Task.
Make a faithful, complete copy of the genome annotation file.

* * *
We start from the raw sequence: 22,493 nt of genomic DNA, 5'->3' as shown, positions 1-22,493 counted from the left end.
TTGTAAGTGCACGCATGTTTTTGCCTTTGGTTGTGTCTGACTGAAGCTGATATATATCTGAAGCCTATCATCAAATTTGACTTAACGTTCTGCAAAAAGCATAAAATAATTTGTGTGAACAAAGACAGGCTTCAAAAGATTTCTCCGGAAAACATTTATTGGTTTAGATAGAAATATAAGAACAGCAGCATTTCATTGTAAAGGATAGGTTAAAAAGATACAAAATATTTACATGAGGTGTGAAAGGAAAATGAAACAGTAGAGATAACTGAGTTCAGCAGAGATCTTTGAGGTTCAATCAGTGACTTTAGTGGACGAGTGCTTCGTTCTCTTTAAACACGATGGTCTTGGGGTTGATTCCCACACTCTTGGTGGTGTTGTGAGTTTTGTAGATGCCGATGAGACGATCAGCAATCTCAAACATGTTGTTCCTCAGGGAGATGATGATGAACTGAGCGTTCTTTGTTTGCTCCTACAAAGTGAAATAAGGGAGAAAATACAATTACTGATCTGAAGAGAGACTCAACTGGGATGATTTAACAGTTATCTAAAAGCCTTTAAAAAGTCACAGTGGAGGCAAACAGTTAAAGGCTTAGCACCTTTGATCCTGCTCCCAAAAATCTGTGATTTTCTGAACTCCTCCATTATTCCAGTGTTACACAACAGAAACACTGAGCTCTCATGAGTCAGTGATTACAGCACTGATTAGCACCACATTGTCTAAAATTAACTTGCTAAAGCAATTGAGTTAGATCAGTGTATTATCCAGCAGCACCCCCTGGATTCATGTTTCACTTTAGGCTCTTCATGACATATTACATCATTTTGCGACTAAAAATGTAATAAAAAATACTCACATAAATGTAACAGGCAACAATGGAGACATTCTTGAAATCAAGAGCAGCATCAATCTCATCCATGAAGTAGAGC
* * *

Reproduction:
We start from the raw sequence: 22,493 nt of genomic DNA, 5'->3' as shown, positions 1-22,493 counted from the left end.
TTGTAAGTGCACGCATGTTTTTGCCTTTGGTTGTGTCTGACTGAAGCTGATATATATCTGAAGCCTATCATCAAATTTGACTTAACGTTCTGCAAAAAGCATAAAATAATTTGTGTGAACAAAGACAGGCTTCAAAAGATTTCTCCGGAAAACATTTATTGGTTTAGATAGAAATATAAGAACAGCAGCATTTCATTGTAAAGGATAGGTTAAAAAGATACAAAATATTTACATGAGGTGTGAAAGGAAAATGAAACAGTAGAGATAACTGAGTTCAGCAGAGATCTTTGAGGTTCAATCAGTGACTTTAGTGGACGAGTGCTTCGTTCTCTTTAAACACGATGGTCTTGGGGTTGATTCCCACACTCTTGGTGGTGTTGTGAGTTTTGTAGATGCCGATGAGACGATCAGCAATCTCAAACATGTTGTTCCTCAGGGAGATGATGATGAACTGAGCGTTCTTTGTTTGCTCCTACAAAGTGAAATAAGGGAGAAAATACAATTACTGATCTGAAGAGAGACTCAACTGGGATGATTTAACAGTTATCTAAAAGCCTTTAAAAAGTCACAGTGGAGGCAAACAGTTAAAGGCTTAGCACCTTTGATCCTGCTCCCAAAAATCTGTGATTTTCTGAACTCCTCCATTATTCCAGTGTTACACAACAGAAACACTGAGCTCTCATGAGTCAGTGATTACAGCACTGATTAGCACCACATTGTCTAAAATTAACTTGCTAAAGCAATTGAGTTAGATCAGTGTATTATCCAGCAGCACCCCCTGGATTCATGTTTCACTTTAGGCTCTTCATGACATATTACATCATTTTGCGACTAAAAATGTAATAAAAAATACTCACATAAATGTAACAGGCAACAATGGAGACATTCTTGAAATCAAGAGCAGCATCAATCTCATCCATGAAGTAGAGC